Butterflies are Free

This is a great little piece that cleverly reveals that a person’s motivations aren’t always as obvious as we assume.

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Presented by St Jude’s Players
Reviewed Friday 3 August 2012

Butterflies are free and, so too, are the two main characters of Leonard Gershe’s gentle comedy-drama, or so they think.

Don Baker (Robert Bell) is blind. He’s living independently. He is calm, insightful and escaping his domineering mother. His neighbour, Jill (Charlotte Batty) is a party girl and hippy, flitting through life with a carefree attitude. Within each other they discover the missing pieces of their own lives.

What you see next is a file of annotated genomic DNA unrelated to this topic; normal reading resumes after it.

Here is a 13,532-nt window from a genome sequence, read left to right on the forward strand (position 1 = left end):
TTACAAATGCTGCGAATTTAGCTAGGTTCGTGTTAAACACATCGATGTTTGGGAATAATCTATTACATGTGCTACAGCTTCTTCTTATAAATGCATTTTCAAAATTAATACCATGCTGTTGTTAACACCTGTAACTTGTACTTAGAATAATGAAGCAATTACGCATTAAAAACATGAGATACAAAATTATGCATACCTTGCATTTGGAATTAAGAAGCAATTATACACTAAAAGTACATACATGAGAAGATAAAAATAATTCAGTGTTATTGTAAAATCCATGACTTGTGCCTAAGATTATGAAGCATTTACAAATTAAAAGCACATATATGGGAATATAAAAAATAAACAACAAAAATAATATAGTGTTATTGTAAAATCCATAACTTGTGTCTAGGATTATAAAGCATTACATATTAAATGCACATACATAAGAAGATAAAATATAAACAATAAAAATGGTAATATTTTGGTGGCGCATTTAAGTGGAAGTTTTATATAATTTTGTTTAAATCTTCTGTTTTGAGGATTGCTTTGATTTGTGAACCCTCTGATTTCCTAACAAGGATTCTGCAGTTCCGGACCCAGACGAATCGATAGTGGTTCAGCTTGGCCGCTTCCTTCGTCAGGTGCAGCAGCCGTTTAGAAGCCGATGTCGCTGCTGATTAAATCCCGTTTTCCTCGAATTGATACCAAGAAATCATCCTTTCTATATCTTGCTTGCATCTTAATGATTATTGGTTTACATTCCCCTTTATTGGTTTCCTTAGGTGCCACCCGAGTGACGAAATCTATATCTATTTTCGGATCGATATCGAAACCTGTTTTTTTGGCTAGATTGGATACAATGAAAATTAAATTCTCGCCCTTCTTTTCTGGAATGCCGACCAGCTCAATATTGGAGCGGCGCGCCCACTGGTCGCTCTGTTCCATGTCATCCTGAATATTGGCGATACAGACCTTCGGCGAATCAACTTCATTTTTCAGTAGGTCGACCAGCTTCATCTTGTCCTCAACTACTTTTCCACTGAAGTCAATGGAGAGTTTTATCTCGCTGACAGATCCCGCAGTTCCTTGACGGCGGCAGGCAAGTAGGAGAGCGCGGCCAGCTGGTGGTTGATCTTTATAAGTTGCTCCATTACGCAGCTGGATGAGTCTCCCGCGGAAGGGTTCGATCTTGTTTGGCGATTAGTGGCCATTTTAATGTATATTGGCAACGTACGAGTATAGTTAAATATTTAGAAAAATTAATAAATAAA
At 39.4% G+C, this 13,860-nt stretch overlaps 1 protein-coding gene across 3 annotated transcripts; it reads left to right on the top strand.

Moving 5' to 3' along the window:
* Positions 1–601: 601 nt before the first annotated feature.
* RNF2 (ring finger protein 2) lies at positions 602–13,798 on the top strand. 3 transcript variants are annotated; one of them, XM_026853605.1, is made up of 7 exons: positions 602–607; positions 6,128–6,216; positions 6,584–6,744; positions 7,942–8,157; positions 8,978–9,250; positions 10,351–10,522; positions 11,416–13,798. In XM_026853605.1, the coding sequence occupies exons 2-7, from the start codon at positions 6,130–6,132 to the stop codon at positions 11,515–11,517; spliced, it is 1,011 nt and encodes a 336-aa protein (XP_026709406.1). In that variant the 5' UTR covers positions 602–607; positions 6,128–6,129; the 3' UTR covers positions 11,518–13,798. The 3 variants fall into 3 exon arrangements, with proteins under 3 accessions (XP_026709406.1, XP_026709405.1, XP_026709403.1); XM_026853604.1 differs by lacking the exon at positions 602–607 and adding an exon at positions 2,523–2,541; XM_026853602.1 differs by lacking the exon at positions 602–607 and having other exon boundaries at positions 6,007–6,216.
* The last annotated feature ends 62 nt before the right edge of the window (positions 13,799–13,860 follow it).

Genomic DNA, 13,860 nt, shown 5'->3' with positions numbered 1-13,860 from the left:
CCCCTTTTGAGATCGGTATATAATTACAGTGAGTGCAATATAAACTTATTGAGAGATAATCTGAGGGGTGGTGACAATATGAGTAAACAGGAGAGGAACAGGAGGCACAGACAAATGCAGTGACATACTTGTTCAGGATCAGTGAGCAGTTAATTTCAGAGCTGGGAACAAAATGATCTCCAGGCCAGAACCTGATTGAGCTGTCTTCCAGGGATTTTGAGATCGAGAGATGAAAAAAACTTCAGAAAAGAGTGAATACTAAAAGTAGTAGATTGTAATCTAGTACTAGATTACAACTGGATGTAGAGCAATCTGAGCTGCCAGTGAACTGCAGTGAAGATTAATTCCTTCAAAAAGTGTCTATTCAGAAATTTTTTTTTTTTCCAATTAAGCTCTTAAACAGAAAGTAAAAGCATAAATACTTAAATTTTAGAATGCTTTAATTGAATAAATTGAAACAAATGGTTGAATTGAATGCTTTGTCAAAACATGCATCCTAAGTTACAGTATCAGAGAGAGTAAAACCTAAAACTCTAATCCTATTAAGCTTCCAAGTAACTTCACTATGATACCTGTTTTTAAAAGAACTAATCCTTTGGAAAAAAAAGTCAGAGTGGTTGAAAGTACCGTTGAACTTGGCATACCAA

The play is set in 1969 and director John Graham has captured the era nicely with a marvellous cast, great pace, and ample emotional depth bubbling away beneath the comedy.

The two solid leads are easily matched by Lindy LeCornu as the dry, domineering mother, with Anthony Vawser giving a brief cameo late in the play.

Normajeane Ohlsson’s grotty set of a small New York apartment is well realised, as are Judy Menz's unobtrusive costumes.

This is a great little piece that cleverly reveals that a person’s motivations aren’t always as obvious as we assume.

Thoroughly enjoyable.

Reviewed by Rod Lewis, Performing Arts Critic, Glam Adelaide.

St Jude's Players website

Venue: St Jude’s Hall, 444 Brighton Road, Brighton
Season: 2-11 August 2012
Duration: 2 hours
Tickets: $7-$19
Bookings: Phone 8270 4205, between 9am – 5pm Monday to Friday

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